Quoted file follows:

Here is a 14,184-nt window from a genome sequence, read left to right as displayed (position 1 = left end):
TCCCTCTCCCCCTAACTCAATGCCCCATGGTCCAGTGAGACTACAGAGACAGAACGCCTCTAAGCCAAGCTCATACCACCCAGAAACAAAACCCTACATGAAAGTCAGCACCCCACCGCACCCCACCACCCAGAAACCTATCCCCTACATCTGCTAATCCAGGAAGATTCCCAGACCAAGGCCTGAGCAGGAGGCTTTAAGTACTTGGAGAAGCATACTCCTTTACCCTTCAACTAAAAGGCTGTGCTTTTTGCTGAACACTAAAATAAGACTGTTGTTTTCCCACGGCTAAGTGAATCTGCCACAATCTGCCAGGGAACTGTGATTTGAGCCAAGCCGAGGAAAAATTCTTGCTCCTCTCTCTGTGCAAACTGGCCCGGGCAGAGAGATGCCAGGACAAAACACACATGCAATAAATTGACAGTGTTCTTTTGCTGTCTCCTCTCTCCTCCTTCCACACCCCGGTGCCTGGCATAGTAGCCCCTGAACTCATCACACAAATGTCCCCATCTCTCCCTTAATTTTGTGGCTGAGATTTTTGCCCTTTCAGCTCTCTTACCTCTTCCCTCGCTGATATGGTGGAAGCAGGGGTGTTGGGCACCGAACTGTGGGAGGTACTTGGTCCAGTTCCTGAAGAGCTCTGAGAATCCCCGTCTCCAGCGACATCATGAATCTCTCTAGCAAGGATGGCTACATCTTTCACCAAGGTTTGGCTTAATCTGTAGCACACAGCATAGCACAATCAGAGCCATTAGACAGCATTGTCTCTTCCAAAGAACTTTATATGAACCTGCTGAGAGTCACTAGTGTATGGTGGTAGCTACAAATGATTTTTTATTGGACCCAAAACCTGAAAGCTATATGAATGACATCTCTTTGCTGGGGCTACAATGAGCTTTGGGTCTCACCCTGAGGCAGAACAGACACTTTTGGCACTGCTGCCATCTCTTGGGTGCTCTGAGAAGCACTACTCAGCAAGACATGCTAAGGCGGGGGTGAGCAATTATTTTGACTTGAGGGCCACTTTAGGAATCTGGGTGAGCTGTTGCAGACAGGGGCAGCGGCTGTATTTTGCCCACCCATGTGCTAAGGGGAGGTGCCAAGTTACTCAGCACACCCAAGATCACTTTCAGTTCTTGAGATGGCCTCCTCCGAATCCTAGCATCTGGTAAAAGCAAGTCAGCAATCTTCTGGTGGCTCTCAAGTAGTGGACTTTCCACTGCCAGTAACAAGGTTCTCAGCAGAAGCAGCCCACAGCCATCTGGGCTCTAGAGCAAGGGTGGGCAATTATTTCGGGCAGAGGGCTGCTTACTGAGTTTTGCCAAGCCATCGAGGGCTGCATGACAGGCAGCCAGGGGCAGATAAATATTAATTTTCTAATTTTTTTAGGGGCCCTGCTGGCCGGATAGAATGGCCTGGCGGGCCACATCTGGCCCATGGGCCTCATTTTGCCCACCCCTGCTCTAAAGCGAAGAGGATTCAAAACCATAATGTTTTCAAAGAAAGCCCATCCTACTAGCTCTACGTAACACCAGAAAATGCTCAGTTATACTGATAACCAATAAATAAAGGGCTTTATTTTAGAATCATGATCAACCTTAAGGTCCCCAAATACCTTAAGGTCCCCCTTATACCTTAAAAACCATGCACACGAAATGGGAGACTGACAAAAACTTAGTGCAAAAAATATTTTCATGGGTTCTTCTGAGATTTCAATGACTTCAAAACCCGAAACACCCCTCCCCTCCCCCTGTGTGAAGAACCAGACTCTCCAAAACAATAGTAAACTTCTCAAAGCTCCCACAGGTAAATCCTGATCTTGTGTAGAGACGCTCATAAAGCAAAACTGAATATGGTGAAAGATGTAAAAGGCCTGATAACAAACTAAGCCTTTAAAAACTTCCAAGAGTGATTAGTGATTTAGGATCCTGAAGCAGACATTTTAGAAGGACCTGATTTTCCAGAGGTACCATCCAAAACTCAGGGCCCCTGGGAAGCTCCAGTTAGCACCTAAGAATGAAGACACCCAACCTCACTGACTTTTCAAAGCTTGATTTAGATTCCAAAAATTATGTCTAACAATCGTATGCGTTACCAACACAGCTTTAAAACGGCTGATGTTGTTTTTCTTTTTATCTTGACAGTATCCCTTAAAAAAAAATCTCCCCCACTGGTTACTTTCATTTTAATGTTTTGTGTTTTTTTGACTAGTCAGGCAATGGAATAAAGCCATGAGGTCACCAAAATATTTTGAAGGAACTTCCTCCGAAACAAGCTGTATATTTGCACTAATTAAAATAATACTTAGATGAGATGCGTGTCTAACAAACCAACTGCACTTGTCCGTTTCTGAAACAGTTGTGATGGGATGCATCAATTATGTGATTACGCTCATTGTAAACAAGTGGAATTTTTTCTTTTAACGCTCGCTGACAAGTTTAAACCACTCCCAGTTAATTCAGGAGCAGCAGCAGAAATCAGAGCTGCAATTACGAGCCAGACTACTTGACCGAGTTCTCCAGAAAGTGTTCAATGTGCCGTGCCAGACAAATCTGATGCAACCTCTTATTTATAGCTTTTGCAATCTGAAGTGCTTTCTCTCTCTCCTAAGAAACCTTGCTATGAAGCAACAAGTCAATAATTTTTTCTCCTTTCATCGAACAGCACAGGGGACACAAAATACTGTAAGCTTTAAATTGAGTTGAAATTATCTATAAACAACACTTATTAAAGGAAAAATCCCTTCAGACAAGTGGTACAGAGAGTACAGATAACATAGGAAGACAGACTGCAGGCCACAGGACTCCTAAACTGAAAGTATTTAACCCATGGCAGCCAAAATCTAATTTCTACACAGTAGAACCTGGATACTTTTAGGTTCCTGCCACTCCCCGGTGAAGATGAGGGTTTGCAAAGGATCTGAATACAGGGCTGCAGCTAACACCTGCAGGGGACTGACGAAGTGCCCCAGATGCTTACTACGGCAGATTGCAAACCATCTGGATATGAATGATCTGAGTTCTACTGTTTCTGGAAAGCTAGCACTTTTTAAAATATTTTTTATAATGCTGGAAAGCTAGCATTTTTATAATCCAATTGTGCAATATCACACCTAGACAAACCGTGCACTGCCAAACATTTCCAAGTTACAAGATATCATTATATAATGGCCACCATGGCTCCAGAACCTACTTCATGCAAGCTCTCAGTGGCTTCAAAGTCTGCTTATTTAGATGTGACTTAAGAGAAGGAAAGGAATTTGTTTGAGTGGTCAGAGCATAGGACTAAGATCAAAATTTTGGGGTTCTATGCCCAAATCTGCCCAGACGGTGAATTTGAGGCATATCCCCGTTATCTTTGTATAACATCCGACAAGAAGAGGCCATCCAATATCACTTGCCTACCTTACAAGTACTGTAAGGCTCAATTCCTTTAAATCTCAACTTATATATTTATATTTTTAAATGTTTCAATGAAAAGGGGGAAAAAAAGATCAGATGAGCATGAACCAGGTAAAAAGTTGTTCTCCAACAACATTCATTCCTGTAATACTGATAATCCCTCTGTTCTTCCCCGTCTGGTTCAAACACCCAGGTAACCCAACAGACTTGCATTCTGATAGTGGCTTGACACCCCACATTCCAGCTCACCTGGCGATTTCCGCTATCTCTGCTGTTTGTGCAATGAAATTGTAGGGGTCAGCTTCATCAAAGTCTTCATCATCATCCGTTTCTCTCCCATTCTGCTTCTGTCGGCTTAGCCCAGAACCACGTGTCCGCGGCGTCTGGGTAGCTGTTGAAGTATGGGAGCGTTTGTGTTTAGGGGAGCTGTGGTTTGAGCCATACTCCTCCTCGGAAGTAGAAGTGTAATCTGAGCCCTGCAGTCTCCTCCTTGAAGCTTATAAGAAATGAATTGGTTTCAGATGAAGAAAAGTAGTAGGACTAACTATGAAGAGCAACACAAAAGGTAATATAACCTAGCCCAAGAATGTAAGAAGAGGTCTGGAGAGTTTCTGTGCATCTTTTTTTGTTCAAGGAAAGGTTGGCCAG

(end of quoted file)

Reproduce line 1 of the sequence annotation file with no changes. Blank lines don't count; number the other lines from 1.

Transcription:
Here is a 14,184-nt window from a genome sequence, read left to right as displayed (position 1 = left end):